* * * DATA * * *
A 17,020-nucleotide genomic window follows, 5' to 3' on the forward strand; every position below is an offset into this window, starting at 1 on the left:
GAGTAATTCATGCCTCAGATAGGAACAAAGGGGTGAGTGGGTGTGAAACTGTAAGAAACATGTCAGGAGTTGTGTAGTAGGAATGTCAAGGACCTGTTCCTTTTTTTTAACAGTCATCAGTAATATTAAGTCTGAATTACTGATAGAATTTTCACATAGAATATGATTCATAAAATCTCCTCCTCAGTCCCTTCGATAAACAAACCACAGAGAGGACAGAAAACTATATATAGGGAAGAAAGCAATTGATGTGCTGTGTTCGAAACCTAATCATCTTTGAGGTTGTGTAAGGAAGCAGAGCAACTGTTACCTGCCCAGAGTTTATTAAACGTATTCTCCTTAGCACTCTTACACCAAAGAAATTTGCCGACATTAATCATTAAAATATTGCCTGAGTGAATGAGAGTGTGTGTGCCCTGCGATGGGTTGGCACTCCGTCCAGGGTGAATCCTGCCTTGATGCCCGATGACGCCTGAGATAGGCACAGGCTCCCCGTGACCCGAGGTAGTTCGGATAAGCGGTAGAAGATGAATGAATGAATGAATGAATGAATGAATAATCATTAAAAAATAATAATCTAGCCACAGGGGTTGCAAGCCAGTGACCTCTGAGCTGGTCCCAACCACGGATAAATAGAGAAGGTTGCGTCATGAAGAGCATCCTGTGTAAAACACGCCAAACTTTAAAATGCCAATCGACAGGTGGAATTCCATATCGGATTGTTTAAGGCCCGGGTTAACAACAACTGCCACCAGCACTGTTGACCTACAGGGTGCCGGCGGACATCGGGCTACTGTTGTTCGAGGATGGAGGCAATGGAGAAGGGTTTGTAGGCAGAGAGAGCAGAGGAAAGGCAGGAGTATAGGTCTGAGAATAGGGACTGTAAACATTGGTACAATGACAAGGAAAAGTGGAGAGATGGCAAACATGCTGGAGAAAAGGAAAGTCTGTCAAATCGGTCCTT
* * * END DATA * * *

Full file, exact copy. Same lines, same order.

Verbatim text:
A 17,020-nucleotide genomic window follows, 5' to 3' on the forward strand; every position below is an offset into this window, starting at 1 on the left:
GAGTAATTCATGCCTCAGATAGGAACAAAGGGGTGAGTGGGTGTGAAACTGTAAGAAACATGTCAGGAGTTGTGTAGTAGGAATGTCAAGGACCTGTTCCTTTTTTTTAACAGTCATCAGTAATATTAAGTCTGAATTACTGATAGAATTTTCACATAGAATATGATTCATAAAATCTCCTCCTCAGTCCCTTCGATAAACAAACCACAGAGAGGACAGAAAACTATATATAGGGAAGAAAGCAATTGATGTGCTGTGTTCGAAACCTAATCATCTTTGAGGTTGTGTAAGGAAGCAGAGCAACTGTTACCTGCCCAGAGTTTATTAAACGTATTCTCCTTAGCACTCTTACACCAAAGAAATTTGCCGACATTAATCATTAAAATATTGCCTGAGTGAATGAGAGTGTGTGTGCCCTGCGATGGGTTGGCACTCCGTCCAGGGTGAATCCTGCCTTGATGCCCGATGACGCCTGAGATAGGCACAGGCTCCCCGTGACCCGAGGTAGTTCGGATAAGCGGTAGAAGATGAATGAATGAATGAATGAATGAATGAATAATCATTAAAAAATAATAATCTAGCCACAGGGGTTGCAAGCCAGTGACCTCTGAGCTGGTCCCAACCACGGATAAATAGAGAAGGTTGCGTCATGAAGAGCATCCTGTGTAAAACACGCCAAACTTTAAAATGCCAATCGACAGGTGGAATTCCATATCGGATTGTTTAAGGCCCGGGTTAACAACAACTGCCACCAGCACTGTTGACCTACAGGGTGCCGGCGGACATCGGGCTACTGTTGTTCGAGGATGGAGGCAATGGAGAAGGGTTTGTAGGCAGAGAGAGCAGAGGAAAGGCAGGAGTATAGGTCTGAGAATAGGGACTGTAAACATTGGTACAATGACAAGGAAAAGTGGAGAGATGGCAAACATGCTGGAGAAAAGGAAAGTCTGTCAAATCGGTCCTT